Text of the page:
How Fecal Egg Counts Can Help You Fight Parasites

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How Fecal Egg Counts Can Help You Fight Parasites

Integrated Parasite Management: Train the Trainer Project


By Dave Scott
NCAT Agriculture Specialist
Published June 2018
© NCAT
IP564


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Happy sheep on pasture can be jeopardized by parasites. We can keep them healthy and happy. Photo: Dave Scott, NCAT

The Barber Pole Worm (Haemonchus contortus) ultimately becomes a major source of concern on every irrigated or high-rainfall sheep operation. It has a proven track record, and one that has resulted in areas of the United States becoming unable to raise sheep or goats. Fecal Egg Counts (FEC) and FAMACHA© are two of the main tools that producers have for successfully reducing Haemonchus infections. These two tools go hand in hand. Be sure to read the first tip sheet in this series,Why FAMACHA Score?

Parasite Resistance versus Resilience

A sheep’s resistance to Barber Pole Worm infection and its resilience to the effects of that infection are two different properties. Understanding the difference between resistance and resilience will help in managing the Barber Pole Worm.

Resistance. This is the sheep’s ability to avoid Barber Pole infection in the first place. The mechanism is not well known. It is thought that a resistant sheep’s immune system in some way reduces the Barber Pole Worm’s ability to penetrate and extract blood from the abomasal wall.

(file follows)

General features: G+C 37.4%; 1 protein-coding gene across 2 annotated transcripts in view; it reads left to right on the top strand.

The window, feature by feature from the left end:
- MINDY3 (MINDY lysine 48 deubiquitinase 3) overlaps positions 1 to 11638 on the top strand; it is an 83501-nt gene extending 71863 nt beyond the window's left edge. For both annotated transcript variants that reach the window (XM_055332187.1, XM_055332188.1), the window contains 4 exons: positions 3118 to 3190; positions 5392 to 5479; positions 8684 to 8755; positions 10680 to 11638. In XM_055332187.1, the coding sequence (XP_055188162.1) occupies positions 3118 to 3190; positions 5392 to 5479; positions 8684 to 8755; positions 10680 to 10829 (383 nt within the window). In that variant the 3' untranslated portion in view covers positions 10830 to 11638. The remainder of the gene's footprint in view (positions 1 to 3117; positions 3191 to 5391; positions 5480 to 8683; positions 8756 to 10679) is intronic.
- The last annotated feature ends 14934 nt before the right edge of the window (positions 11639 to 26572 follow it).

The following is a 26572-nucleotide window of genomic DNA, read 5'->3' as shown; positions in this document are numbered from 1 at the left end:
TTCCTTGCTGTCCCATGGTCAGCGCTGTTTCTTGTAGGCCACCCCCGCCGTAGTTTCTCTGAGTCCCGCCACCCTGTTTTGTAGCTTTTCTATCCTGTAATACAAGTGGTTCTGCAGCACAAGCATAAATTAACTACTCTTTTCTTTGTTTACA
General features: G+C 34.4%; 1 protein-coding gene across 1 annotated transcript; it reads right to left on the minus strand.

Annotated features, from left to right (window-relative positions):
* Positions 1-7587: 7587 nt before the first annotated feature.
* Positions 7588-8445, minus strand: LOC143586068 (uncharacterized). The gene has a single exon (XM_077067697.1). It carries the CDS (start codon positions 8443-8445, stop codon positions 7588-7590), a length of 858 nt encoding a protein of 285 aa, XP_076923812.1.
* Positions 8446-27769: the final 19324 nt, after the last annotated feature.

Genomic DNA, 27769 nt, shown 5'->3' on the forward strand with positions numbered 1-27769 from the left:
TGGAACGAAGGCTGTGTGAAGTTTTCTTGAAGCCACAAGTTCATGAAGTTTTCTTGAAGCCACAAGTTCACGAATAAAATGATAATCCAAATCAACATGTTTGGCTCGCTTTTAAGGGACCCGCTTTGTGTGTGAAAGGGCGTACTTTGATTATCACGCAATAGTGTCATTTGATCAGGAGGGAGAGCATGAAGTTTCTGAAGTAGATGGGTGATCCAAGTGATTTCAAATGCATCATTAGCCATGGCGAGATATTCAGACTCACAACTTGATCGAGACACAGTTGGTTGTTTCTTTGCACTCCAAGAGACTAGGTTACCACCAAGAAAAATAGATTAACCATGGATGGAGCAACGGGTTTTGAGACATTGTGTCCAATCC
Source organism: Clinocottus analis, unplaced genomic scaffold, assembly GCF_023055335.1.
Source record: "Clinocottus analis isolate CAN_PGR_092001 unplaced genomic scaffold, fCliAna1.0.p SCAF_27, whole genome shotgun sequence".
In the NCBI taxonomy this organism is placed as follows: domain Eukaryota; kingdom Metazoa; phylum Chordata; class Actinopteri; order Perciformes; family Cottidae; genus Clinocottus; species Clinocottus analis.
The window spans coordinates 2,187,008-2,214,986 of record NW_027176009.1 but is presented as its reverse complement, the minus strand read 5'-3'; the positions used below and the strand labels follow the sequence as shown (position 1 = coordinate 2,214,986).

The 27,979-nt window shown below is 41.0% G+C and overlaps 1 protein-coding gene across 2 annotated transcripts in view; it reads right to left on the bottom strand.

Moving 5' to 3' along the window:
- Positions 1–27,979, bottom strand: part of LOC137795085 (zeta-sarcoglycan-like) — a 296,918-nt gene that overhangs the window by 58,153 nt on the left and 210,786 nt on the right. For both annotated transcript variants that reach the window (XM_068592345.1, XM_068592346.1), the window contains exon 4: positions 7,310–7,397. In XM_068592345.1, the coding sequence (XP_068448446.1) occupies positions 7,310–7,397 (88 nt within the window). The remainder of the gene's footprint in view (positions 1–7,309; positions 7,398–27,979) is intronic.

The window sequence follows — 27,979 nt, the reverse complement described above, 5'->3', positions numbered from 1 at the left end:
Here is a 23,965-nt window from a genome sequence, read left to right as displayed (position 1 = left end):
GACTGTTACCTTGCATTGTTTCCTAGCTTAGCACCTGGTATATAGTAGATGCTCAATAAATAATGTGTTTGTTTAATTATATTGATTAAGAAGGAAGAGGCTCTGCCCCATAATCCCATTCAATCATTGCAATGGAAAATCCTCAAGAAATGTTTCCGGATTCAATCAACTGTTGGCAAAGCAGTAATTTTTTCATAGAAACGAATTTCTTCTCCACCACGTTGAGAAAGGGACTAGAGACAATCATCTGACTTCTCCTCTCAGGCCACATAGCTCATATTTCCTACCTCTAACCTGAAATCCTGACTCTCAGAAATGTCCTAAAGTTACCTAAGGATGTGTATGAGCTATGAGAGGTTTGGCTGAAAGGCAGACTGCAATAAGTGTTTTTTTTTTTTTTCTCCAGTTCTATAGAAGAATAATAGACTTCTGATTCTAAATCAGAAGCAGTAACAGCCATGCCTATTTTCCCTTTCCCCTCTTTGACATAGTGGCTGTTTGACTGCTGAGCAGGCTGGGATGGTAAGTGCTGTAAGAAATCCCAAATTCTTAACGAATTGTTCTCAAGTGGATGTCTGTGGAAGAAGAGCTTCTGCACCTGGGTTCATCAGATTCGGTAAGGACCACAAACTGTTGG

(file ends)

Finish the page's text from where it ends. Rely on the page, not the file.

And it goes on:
Resilience is the animal’s response to Barber Pole infection. One avenue of mitigation by the host animal is increasing the amount of red blood cells in the blood stream. There may be more responses.

We can use our knowledge of resistance and resilience to understand where fecal egg counts fit into parasite management. First, by themselves, fecal egg counts do not do a very good job of indicating if a sheep is in need of deworming. This is because a ewe or lamb moderately (1,000 eggs per gram) or even heavily (>3,000 epg) infected with parasites may be sufficiently resilient to the infection and show no clinical signs (FAMACHA score of 1 or 2). This animal does not need treatment. It needs to be watched carefully, however, with follow-up FAMACHA scoring in two weeks. Conversely, an animal may have only 500 epg but a FAMACHA score of 4. This animal most definitely needs to be dewormed, or else death may occur.